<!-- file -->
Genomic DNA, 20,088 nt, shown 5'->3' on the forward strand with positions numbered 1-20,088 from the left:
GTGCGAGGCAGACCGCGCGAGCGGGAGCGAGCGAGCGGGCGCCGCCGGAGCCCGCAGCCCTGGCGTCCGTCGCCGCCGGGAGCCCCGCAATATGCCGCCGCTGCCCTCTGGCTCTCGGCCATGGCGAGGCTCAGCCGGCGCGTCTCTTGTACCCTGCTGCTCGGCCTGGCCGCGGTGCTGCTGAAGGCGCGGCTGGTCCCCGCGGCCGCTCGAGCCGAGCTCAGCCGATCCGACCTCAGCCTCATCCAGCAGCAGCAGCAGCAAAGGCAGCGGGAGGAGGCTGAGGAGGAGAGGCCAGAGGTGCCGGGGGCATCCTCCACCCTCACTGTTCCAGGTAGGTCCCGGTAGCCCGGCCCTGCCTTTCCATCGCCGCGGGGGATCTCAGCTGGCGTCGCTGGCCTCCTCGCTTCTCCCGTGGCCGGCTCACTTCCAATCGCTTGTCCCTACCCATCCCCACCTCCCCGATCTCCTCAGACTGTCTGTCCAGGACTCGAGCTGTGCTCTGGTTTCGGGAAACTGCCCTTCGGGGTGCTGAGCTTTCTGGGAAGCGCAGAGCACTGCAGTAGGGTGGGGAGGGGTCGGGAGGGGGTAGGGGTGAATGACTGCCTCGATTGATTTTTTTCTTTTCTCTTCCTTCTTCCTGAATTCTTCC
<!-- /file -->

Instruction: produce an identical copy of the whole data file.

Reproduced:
Genomic DNA, 20,088 nt, shown 5'->3' on the forward strand with positions numbered 1-20,088 from the left:
GTGCGAGGCAGACCGCGCGAGCGGGAGCGAGCGAGCGGGCGCCGCCGGAGCCCGCAGCCCTGGCGTCCGTCGCCGCCGGGAGCCCCGCAATATGCCGCCGCTGCCCTCTGGCTCTCGGCCATGGCGAGGCTCAGCCGGCGCGTCTCTTGTACCCTGCTGCTCGGCCTGGCCGCGGTGCTGCTGAAGGCGCGGCTGGTCCCCGCGGCCGCTCGAGCCGAGCTCAGCCGATCCGACCTCAGCCTCATCCAGCAGCAGCAGCAGCAAAGGCAGCGGGAGGAGGCTGAGGAGGAGAGGCCAGAGGTGCCGGGGGCATCCTCCACCCTCACTGTTCCAGGTAGGTCCCGGTAGCCCGGCCCTGCCTTTCCATCGCCGCGGGGGATCTCAGCTGGCGTCGCTGGCCTCCTCGCTTCTCCCGTGGCCGGCTCACTTCCAATCGCTTGTCCCTACCCATCCCCACCTCCCCGATCTCCTCAGACTGTCTGTCCAGGACTCGAGCTGTGCTCTGGTTTCGGGAAACTGCCCTTCGGGGTGCTGAGCTTTCTGGGAAGCGCAGAGCACTGCAGTAGGGTGGGGAGGGGTCGGGAGGGGGTAGGGGTGAATGACTGCCTCGATTGATTTTTTTCTTTTCTCTTCCTTCTTCCTGAATTCTTCC